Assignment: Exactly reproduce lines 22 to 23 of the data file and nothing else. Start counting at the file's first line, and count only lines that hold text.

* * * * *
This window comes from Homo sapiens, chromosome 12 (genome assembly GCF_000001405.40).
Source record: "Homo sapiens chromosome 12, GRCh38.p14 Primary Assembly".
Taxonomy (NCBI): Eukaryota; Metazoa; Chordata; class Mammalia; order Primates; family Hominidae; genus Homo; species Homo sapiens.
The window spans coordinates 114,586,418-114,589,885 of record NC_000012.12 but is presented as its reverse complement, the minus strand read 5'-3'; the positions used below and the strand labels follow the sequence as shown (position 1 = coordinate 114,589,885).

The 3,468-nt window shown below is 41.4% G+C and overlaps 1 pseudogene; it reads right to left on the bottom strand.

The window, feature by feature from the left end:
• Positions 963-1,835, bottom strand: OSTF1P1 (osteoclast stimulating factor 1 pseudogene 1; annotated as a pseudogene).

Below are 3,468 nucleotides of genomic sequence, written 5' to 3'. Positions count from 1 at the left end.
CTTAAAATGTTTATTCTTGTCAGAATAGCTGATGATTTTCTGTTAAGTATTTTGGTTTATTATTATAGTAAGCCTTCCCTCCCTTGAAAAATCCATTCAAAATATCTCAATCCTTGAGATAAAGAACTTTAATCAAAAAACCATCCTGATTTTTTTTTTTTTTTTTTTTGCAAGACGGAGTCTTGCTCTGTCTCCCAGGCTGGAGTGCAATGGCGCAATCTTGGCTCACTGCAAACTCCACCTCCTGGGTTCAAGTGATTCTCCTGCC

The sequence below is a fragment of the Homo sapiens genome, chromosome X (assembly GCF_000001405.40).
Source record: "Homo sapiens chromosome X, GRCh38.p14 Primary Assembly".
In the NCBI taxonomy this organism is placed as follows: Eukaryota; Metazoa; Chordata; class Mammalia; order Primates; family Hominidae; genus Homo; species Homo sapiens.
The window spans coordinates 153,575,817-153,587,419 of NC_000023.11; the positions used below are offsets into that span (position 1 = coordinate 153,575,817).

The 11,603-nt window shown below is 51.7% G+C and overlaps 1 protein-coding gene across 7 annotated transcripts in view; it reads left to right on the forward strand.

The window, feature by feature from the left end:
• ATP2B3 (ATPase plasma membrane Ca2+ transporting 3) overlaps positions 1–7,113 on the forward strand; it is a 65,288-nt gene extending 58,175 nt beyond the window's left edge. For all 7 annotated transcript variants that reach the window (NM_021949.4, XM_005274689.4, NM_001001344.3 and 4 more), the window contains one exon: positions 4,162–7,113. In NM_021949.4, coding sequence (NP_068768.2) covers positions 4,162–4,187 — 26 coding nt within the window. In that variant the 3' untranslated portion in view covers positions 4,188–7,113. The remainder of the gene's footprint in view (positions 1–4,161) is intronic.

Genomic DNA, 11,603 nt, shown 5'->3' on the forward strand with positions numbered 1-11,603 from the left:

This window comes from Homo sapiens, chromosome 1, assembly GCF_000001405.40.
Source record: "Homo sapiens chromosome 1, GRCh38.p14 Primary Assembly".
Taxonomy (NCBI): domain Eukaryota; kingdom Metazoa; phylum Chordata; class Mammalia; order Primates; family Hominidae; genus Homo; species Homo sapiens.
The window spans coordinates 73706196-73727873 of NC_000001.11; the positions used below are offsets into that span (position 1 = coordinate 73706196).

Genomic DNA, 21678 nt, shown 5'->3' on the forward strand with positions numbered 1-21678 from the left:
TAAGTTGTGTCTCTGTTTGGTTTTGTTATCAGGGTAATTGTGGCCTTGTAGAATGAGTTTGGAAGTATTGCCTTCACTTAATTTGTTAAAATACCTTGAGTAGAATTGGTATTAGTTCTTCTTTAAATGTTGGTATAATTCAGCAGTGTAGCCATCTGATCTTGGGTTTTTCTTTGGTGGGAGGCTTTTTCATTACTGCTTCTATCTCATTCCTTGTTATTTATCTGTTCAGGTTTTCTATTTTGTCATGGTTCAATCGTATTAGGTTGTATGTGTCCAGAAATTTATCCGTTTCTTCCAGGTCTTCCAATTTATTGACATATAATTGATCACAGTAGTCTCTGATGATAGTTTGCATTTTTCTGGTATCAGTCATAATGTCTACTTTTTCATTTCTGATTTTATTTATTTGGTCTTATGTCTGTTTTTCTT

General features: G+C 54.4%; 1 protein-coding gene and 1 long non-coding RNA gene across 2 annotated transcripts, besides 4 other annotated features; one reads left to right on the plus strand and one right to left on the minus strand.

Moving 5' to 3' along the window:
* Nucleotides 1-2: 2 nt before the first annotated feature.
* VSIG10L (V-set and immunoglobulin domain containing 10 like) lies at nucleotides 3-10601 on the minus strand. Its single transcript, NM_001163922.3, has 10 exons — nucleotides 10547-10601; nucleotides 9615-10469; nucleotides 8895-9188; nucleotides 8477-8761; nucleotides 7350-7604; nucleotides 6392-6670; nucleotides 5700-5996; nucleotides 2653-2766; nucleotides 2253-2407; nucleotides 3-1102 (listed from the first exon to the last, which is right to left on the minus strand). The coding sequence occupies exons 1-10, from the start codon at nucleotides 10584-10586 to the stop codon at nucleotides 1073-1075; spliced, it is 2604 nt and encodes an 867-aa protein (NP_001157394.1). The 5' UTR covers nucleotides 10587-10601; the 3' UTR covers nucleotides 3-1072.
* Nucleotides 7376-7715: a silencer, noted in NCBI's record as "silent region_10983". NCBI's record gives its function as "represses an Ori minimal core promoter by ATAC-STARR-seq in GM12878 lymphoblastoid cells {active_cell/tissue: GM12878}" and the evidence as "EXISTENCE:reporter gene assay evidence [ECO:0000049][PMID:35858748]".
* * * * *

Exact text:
Genomic DNA, 21678 nt, shown 5'->3' on the forward strand with positions numbered 1-21678 from the left:
TAAGTTGTGTCTCTGTTTGGTTTTGTTATCAGGGTAATTGTGGCCTTGTAGAATGAGTTTGGAAGTATTGCCTTCACTTAATTTGTTAAAATACCTTGAGTAGAATTGGTATTAGTTCTTCTTTAAATGTTGGTATAATTCAGCAGTGTAGCCATCTGATCTTGGGTTTTTCTTTGGTGGGAGGCTTTTTCATTACTGCTTCTATCTCATTCCTTGTTATTTATCTGTTCAGGTTTTCTATTTTGTCATGGTTCAATCGTATTAGGTTGTATGTGTCCAGAAATTTATCCGTTTCTTCCAGGTCTTCCAATTTATTGACATATAATTGATCACAGTAGTCTCTGATGATAGTTTGCATTTTTCTGGTATCAGTCATAATGTCTACTTTTTCATTTCTGATTTTATTTATTTGGTCTTATGTCTGTTTTTCTT